The author of the reading, Jeff McMahan, is a bit one sided on the matter towards not providing special compensation to them in most of the reading as doing so would mean we would also have to compensate all creatures with lower cognitive capacities than the standard human.  This would mean we would have to compensate creatures like worms or lizards.  He discusses other cases such as where people who lose more upon becoming impaired would feel more unfortunate and would feel that they would be more deserving of compensation, but the main portion was on the case where providing compensation to the impaired would mean providing it to non-human creatures as well.  On the last paragraph, however, he takes a clear stance that we should help them as they have relations to their family and friends, and thus by helping them, we are helping their family and friends.  This would work very nicely with Utilitarianism as this would mean increasing the utility produced by the family and friends as well.  However, McMahan's reason only provides one factor in the measuring of the quality of the net utility produced in providing aid to the cognitively impaired versus not doing so for Utilitarians.  As long as the utility produced by providing compensation is greater than the utility produced by not doing so, Utilitarians would agree with McMahan in that doing so would be the better choice, but this is purely circumstantial as (at least if we're talking about financial compensation) the amount of compensation would differ and the amount that could have been used for others would vary along with it.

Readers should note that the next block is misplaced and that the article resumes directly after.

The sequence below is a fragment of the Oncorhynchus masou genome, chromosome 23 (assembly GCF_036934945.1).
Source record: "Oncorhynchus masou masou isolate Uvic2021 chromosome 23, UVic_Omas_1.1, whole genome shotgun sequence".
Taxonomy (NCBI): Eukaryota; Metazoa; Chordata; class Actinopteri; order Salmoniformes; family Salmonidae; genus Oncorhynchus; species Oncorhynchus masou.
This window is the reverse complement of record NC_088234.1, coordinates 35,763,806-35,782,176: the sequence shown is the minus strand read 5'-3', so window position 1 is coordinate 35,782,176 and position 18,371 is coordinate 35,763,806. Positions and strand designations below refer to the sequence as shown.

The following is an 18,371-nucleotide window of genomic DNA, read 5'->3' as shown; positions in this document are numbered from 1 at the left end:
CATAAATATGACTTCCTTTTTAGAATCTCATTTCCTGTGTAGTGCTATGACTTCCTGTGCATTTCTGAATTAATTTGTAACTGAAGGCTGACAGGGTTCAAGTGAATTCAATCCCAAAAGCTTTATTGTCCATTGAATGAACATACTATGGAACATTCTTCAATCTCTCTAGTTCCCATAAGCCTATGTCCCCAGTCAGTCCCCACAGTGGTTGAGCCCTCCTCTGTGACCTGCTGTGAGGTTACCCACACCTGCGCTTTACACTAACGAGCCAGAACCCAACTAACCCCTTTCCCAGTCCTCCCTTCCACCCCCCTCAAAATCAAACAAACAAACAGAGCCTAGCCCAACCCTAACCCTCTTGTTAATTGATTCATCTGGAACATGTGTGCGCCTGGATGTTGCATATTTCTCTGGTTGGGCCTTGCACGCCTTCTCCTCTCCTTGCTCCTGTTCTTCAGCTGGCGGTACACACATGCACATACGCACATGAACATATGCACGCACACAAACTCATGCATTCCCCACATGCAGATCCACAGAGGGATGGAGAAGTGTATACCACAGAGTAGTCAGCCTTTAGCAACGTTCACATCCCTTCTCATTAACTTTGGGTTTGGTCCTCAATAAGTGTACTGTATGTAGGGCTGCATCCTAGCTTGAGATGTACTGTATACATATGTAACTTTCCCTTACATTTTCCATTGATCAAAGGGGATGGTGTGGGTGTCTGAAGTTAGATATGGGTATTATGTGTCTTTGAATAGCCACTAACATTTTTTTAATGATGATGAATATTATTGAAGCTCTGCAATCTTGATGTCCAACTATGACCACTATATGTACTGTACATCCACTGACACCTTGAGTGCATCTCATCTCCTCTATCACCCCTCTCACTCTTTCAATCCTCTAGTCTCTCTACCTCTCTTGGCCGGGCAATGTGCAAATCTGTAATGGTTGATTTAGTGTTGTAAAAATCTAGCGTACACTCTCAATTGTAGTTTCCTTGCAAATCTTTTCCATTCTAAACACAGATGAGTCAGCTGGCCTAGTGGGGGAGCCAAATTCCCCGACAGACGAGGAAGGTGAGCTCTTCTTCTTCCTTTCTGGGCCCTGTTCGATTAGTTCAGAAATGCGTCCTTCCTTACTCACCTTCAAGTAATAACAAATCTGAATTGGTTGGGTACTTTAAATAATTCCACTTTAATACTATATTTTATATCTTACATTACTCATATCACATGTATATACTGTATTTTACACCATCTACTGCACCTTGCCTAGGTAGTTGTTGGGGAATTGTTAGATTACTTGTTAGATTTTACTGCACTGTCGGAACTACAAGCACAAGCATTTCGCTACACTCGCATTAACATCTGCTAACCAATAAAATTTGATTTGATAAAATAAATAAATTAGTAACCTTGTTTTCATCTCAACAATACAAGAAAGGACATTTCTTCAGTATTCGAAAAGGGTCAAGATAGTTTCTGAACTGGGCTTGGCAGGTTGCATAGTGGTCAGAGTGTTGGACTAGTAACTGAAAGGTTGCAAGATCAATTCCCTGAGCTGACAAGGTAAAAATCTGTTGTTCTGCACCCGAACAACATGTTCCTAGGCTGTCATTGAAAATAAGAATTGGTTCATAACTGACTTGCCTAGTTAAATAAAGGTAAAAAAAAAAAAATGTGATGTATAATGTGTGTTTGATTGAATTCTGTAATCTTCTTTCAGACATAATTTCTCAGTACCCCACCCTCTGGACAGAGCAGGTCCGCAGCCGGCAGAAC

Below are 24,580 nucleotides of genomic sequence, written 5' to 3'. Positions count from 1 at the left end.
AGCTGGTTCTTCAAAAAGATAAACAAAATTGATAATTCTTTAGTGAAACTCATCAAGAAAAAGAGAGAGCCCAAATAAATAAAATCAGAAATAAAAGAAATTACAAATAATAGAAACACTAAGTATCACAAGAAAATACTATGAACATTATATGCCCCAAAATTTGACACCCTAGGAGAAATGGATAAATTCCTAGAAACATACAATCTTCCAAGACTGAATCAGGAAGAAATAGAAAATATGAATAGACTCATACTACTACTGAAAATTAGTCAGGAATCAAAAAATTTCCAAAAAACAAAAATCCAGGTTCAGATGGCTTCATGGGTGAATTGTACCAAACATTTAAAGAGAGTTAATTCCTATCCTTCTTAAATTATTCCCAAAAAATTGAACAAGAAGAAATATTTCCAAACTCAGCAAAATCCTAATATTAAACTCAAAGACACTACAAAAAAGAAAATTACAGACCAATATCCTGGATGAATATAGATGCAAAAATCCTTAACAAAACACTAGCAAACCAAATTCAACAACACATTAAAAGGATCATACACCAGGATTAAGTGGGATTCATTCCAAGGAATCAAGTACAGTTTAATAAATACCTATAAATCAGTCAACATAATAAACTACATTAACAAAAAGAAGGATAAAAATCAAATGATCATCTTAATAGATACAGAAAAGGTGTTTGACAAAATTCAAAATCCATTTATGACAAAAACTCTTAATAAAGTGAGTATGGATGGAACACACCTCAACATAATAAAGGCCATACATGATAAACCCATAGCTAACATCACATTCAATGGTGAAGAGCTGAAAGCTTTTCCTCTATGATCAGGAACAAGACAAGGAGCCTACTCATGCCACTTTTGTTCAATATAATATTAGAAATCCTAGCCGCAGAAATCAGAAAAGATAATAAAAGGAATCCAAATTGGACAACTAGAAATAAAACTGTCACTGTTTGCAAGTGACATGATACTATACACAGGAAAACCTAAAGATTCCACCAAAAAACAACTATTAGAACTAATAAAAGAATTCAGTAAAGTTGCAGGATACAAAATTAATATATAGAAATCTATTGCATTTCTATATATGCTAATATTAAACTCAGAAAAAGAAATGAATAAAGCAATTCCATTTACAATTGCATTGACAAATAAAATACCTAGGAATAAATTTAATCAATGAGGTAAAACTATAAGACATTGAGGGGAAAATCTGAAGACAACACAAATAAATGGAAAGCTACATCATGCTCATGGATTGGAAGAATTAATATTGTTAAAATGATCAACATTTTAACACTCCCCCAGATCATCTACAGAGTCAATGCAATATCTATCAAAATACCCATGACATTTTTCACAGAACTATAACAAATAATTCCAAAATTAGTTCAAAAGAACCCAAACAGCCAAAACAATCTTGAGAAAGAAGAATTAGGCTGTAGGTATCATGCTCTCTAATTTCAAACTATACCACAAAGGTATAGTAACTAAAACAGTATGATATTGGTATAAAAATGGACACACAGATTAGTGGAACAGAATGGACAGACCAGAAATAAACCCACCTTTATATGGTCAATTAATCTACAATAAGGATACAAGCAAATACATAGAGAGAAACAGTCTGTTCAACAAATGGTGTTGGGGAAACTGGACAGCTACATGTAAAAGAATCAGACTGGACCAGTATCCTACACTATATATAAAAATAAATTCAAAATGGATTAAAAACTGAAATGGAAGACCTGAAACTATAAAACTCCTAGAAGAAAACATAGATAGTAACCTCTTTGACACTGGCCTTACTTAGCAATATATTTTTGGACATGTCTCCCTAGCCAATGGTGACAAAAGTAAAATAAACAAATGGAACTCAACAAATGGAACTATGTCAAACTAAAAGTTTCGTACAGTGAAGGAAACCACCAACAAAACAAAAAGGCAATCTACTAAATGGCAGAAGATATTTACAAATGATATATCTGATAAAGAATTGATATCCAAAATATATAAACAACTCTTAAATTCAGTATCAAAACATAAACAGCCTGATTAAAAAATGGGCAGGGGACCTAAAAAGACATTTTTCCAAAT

Group 1: False Autonomy of Forced Choice (Utilitarianism – Norman da Nubcaek)

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I feel that paragraph 53 has the most to do with Utilitarianism.  The passage describes how sometimes the disabled are encouraged to believe that their deaths would benefit their loved ones because they would no longer be a burden upon them.

According to Utilitarianism, a person's suicide would be considered morally right if the the action's result promoted optimal utility.  The passage talks about how a person's death could even be considered a gift and thus, increase happiness.  If the person's death would minimize the pain of those around him (in addition to ending his/her own pain from societal problems) and even make them happier, as in the example, rather than what living as long as possible would do, then Utilitarians would say that suicide would be the better choice.